While every effort has been made to avoid spoilers, anyone who has not yet seen the film Star Trek Beyond is hereby advised that this post may contain a few unavoidable spoilers.
I’m a Trekkie, so naturally I’ve already been to see the latest offering of the franchise, written by Simon Pegg and Doug Jung: Star Trek Beyond. I’ll resist the urge to pull up the writers for the various inconsistencies there were with the original Star Trek universe (suffice it to say, there were some and we’re all very cross about it but let’s be honest, there’s always something isn’t there?) and, as ever, I’ll leave any analyses of the cinematics to those better qualified than I to make any kind of judgement about them (although I will quickly say that Chris Pine is doing a much better Kirk impression these days than he used to). What I want to talk about today is the story-writing in this specific film.
So, first things first: did I like Star Trek Beyond?
It was alright. It was better than Star Trek: Nemesis, for instance, but it wasn’t a patch on Star Trek II: The Wrath of Khan or even Star Trek Into Darkness. If visually spectacular space battles and non-stop action, excitement and danger are your thing then you will probably enjoy it. When boiled down to its basic elements, the plot was a little bit unremarkable: an angry alien (who is actually a human! Dun-dun-duun!) wants to unleash an extra-deadly bio-weapon into the ventilation system of the new Federation starbase Yorktown, which is home to thousands of innocent civilians from different Federation worlds (which is not entirely dissimilar to the plot of Nemesis, where an angry Reman — who is actually a human clone! Dun-dun-duun! — wants to unleash an extra-deadly form of radiation into Earth’s atmosphere, but I’ll not say anything more about that).
In and of itself, there’s really nothing wrong with that kind of plot if it’s executed well. My main problem with Beyond was the pacing of the plot. It was fast and exciting almost from the outset, but as any good writer will tell you, speed and excitement cannot make a good story alone. Slower scenes, rich in dialogue and other details are important to allow for a build-up in suspense and to keep the audience abreast of what is actually going on. In particular, these slow scenes are essential for adding substance and meaning to a story. I felt like Star Trek Beyond was all action and excitement for the first two thirds of the film and then crammed most of the major plot developments into the final scenes, where it is suddenly revealed that Krall is actually a human who got stranded on that alien planet before the Federation was founded and kept himself alive using alien technology to sap something from the native beings on that planet and now he’s out for revenge – and it’s a real shame, because I think this film definitely did have something to say which was in keeping with the original spirit of Star Trek. Unfortunately, it was hard to hear over the noise of all the explosions, phaser fire and motorbikes.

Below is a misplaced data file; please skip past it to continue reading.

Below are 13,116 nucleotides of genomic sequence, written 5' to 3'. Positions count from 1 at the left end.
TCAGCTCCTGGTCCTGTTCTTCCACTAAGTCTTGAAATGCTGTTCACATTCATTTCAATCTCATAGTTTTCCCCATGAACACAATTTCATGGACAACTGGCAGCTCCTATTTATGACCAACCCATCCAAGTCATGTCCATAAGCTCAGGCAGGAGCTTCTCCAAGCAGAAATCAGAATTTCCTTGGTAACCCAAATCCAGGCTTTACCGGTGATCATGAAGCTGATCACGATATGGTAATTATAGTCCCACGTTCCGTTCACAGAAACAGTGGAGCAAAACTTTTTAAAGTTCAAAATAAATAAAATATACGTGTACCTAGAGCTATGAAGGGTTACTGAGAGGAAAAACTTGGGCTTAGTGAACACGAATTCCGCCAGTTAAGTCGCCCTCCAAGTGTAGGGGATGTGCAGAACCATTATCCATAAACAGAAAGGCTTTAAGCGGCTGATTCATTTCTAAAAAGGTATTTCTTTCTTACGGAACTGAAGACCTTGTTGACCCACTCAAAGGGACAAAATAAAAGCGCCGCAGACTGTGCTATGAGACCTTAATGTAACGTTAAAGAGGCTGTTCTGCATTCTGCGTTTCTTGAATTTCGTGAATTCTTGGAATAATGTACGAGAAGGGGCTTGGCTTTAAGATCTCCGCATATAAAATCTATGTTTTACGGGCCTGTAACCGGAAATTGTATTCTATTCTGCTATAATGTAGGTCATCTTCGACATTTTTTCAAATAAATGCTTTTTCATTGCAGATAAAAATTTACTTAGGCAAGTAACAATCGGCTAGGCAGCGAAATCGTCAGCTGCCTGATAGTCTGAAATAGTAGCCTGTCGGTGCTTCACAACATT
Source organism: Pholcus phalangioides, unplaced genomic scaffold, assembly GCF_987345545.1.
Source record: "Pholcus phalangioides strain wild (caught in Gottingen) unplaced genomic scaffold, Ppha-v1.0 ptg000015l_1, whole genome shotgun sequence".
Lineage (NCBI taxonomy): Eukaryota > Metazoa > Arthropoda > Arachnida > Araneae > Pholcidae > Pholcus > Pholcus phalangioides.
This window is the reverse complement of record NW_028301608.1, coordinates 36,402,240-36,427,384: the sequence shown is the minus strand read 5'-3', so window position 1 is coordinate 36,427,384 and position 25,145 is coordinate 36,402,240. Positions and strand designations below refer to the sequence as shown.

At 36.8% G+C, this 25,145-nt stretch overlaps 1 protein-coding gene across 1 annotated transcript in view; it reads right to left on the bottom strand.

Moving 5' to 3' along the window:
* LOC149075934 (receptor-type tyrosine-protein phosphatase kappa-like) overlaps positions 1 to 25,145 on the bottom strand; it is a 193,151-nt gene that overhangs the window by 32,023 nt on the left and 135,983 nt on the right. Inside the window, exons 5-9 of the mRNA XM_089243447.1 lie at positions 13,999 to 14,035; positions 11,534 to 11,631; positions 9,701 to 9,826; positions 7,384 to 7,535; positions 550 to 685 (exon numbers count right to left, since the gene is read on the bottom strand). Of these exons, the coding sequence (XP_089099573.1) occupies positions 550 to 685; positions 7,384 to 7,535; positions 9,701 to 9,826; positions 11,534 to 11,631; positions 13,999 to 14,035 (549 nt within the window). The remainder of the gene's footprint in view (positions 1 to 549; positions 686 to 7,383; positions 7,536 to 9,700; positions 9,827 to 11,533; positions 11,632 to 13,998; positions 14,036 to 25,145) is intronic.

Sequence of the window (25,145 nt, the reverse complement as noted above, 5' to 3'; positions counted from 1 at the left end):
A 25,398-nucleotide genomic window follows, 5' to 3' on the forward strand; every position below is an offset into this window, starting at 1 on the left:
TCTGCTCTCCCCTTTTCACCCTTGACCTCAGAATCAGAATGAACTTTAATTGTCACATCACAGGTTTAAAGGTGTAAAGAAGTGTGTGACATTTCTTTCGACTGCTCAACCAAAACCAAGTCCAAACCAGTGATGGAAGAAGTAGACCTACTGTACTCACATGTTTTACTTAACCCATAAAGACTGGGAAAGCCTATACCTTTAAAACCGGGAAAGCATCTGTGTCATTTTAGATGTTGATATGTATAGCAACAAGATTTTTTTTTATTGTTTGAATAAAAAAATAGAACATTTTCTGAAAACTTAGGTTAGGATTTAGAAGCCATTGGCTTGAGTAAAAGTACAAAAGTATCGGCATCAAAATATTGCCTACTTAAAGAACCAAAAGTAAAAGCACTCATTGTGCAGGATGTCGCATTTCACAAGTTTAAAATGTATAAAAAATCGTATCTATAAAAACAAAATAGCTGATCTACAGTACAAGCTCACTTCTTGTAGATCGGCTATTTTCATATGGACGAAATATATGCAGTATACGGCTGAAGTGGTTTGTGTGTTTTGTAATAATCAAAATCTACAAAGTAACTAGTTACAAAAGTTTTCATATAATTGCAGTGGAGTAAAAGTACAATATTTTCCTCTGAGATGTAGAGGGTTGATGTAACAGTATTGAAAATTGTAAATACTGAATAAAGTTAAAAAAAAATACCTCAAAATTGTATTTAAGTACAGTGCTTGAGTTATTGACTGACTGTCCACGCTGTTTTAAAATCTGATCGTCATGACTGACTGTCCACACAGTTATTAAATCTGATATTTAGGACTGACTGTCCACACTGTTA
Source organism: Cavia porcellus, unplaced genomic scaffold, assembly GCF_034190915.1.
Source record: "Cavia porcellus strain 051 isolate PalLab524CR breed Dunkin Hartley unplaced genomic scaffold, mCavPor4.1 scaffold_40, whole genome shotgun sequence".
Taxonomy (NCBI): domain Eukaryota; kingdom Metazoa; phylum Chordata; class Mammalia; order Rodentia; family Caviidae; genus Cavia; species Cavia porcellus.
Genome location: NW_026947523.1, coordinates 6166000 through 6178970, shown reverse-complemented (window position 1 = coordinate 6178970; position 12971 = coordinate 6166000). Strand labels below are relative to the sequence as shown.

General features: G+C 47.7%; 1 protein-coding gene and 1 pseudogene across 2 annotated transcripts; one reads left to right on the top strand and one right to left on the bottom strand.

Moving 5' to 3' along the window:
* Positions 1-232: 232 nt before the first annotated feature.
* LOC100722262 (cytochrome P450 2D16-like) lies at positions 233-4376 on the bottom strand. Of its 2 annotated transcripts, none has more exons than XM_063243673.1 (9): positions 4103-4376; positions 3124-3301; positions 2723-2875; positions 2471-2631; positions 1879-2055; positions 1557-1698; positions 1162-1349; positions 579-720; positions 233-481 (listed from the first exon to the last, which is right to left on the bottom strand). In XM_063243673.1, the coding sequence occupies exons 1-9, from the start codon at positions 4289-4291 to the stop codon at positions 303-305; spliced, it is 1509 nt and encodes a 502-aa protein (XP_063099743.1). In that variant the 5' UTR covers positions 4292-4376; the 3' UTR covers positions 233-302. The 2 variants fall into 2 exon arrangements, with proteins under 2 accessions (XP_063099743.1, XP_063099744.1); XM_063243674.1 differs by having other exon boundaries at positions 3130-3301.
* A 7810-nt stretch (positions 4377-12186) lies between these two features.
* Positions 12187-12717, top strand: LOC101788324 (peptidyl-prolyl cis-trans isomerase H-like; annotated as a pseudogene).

I think what would have really improved this film would have been more slow scenes featuring Krall himself to give the audience some inkling into what was driving him. After Benedict Cumberbatch’s portrayal of Khan in Star Trek Into Darkness, poor Krall had a lot to live up to as a bad guy. He needed to be complicated and I think he had that potential, but unfortunately the pacing of the story was such that he came across as very two dimensional indeed. Perhaps if he had a right-hand man whom he could dialogue with (similar to the way scenes between Shinzon and his Viceroy in Nemesis foreshadowed the revelations which were still to come), it might have made the revelation of his human origins and his desire to avenge himself on the Federation seem a little less random and there would have also been an opportunity for some of his more complex thoughts and feelings to surface.
Speaking of under-cooked characterisation, there is also a subplot concerning Kirk and Spock’s friendship with each other and their respective futures in Starfleet, which is sadly lost amid all the excitement of the main plot. Having said that, I was very pleased to see that the relationship between Spock and Bones was allowed a little bit more room to develop in this film than it did in the previous two. Anyone who has ever watched the original Star Trek series featuring the late Leonard Nimoy and DeForrest Kelley in the aforementioned roles will tell you that their on-screen rivalry was the best in Star Trek history and it is good to see these two characters having time alone together to interact once again (although I did think that their dialogues with each other could have benefited from a few more scathing insults and sharp-witted jibes; it turned into a bit of a ‘bromance’ here and there, which isn’t really the kind of relationship you would expect from Spock and Bones).
All in all… it’s not a bad film. It’s not even a terrible Star Trek film, although it’s certainly not the best one I’ve ever seen. Even if you’re not a Trekkie, go and see it with some popcorn and a large drink in a paper cup and enjoy it for the entertaining escapism that it is.
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Unfortunately, I am unable to take on any more author interviews or solicited book reviews at this time.
You can check out our previous interviews here:
- Sharleen Nelson, author of The Time Tourists 
- D. Wallace Peach, author of the Shattered Sea duology 
- Jacob Klop, author of Crooked Souls
- H.L. Walsh, author of From Men and Angels 
- G.M. Nair, author of Duckett and Dyer: Dicks for Hire
- Georgia Springate, author of Beyond
- S.E. Morgan, author of From Waterloo to Water Street
- Megan Pighetti, author of Fairy-Tailed Wish 
- Nancet Marques, author of Chino and the Boy Scouts [VIDEO]